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Norman Lear on His Docuseries, America Divided: ‘We Wanted It to Be Cinematic’ – By Whitney Friedlander July 30, 2016 8:50 p.m.


will.i.am's i.am.angel Foundation TRANS4M 2016 Gala

Photo: Kevork Djansezian/Getty Images

Norman Lear has created multiple television shows that have taken on racial and societal injustices, but he will soon be in front of the camera as one of the correspondents of the EPIX documentary series, America Divided. Each episode of the series, which Lear executive produces along with Common and Shonda Rhimes, will feature a celebrity reporting on mass incarceration, drugs, and other issues. Lear’s episode deals with the gentrification and housing crisis of New York, with the TV icon going undercover, using a hidden camera to expose racial discrimination. During the show’s Television Critics Association panel Saturday, Lear said he discovered he’s “a really great reporter” while filming it.

He also told journalists he thought we’d be past such issues when he was creating and developing series like All in the FamilyThe Jeffersons, and Maude back in the ’70s and ’80s. “It amazes me that we haven’t moved faster,” he said. “Adjacent to that problem is the LGBTQ issue, which just moved so quickly over the last 30 years and is in a place now where we wish the racial situation existed. Racial harmony wants to be moving as far-forward in the next decade or two as the LGBTQ movement did.”

Other names who anchor episodes of the series, premiering September 30, include Rosario Dawson, who will look at the Flint water crisis, and Jesse Williams, who will explore the problems in America’s schools. “We knew way before [Jesse] made that BET speech that he’s a real activist in Black Lives Matter,” said executive producer Solly Granastein. “He made that speech at a time when the country was really focused on these issues and I hope this series has the same impact.”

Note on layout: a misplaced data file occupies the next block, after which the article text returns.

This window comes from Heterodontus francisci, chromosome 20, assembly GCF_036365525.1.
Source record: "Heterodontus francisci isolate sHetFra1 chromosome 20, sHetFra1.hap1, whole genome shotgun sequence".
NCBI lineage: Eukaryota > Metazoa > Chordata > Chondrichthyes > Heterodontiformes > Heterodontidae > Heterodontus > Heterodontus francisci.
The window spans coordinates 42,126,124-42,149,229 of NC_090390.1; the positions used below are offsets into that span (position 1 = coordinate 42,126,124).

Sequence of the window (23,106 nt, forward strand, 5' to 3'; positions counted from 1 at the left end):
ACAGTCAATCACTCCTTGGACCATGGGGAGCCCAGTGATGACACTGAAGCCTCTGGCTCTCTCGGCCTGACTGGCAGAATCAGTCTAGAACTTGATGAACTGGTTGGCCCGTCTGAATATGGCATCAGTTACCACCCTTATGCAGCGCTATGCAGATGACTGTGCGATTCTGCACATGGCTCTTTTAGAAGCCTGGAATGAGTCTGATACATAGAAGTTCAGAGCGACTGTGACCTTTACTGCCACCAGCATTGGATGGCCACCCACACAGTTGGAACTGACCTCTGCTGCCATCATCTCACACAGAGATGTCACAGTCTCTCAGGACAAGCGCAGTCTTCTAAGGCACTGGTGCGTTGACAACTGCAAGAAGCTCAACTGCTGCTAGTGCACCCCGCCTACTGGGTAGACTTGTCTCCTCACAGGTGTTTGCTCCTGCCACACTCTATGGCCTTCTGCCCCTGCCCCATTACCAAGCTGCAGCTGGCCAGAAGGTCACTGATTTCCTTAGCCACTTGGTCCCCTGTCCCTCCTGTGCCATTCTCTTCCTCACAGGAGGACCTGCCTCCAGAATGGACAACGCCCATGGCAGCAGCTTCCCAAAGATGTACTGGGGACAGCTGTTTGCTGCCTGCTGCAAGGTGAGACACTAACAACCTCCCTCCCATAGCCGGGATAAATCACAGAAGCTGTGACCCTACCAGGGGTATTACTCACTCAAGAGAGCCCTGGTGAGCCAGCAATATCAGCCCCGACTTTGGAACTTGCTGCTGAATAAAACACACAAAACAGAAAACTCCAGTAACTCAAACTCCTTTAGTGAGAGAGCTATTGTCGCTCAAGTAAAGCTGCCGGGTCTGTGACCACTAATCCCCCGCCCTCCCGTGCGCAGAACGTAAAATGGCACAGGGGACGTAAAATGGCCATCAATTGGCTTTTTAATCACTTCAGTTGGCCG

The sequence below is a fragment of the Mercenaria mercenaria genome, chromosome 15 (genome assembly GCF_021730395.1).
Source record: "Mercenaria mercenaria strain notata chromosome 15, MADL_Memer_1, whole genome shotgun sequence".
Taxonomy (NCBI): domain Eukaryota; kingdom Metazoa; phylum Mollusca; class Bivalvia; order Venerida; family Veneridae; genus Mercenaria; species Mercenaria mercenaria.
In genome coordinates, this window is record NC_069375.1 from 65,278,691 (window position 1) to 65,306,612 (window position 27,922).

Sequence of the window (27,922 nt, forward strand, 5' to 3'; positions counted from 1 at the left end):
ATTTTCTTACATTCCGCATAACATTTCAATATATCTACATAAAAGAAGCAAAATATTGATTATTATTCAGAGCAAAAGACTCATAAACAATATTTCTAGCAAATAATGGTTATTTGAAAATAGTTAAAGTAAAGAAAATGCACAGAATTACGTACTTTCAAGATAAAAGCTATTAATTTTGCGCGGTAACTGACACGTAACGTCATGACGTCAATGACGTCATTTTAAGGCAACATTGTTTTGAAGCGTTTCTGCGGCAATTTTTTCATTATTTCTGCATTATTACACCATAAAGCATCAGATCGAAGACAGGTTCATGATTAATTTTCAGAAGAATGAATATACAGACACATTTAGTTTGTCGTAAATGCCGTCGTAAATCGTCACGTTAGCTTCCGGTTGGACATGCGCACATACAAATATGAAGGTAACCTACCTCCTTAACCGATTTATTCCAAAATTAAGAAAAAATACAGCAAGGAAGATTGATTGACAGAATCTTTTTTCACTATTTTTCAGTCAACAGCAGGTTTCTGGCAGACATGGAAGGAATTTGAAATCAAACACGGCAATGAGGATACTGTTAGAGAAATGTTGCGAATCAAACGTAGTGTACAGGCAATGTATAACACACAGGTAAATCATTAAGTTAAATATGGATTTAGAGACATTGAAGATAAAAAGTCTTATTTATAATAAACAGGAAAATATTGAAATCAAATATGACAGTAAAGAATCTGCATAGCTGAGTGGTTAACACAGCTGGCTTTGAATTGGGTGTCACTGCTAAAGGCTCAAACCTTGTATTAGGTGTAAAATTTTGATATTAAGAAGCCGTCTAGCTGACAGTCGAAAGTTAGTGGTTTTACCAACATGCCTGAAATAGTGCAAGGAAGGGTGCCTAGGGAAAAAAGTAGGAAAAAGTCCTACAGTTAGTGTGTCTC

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The Future of U.S.-Saudi Relations – By F. Gregory Gause III July/August 2016 Issue


Screen Shot 2016-07-30 at Jul 30, 2016 5.57

The relationship between the United States and Saudi Arabia has come under unprecedented strains in recent years. U.S. President Barack Obama has openly questioned Riyadh’s value as an ally, accusing it of provoking sectarian conflict in the region. According to The Atlantic’s Jeffrey Goldberg, when Malcolm Turnbull, Australia’s prime minister, asked Obama whether he saw the Saudis as friends, the president responded, “It’s complicated.” Many Americans continue to believe that the Saudi government was involved in the September 11, 2001, attacks, although the 9/11 Com­mission found no evidence of institutional or senior-level Saudi support. The Senate has even passed a bill that would allow Americans to sue the Saudi government in U.S. courts for its alleged support of terrorism.

The Saudis have been equally intemperate in their recent comments. The kingdom’s officials have threatened to sell off hundreds of billions of dollars of U.S. assets if Congress passes the bill, even though such a move would hurt Saudi Arabia much more than it would the United States. And they have made little effort to hide their contempt for Obama, whom they see as too willing to jettison old friends in order to cozy up to enemies. Prince Turki al-Faisal—the most outspoken senior member of the ruling family and a former head of Saudi foreign intelligence and former ambassador to the United States—has accused Obama of “throw[ing Saudi Arabia] a curve ball” because he has “pivoted to Iran.” The prince went on to say that the Saudis would “continue to hold the American people as [an] ally”—but implied that they no longer view the American president as one.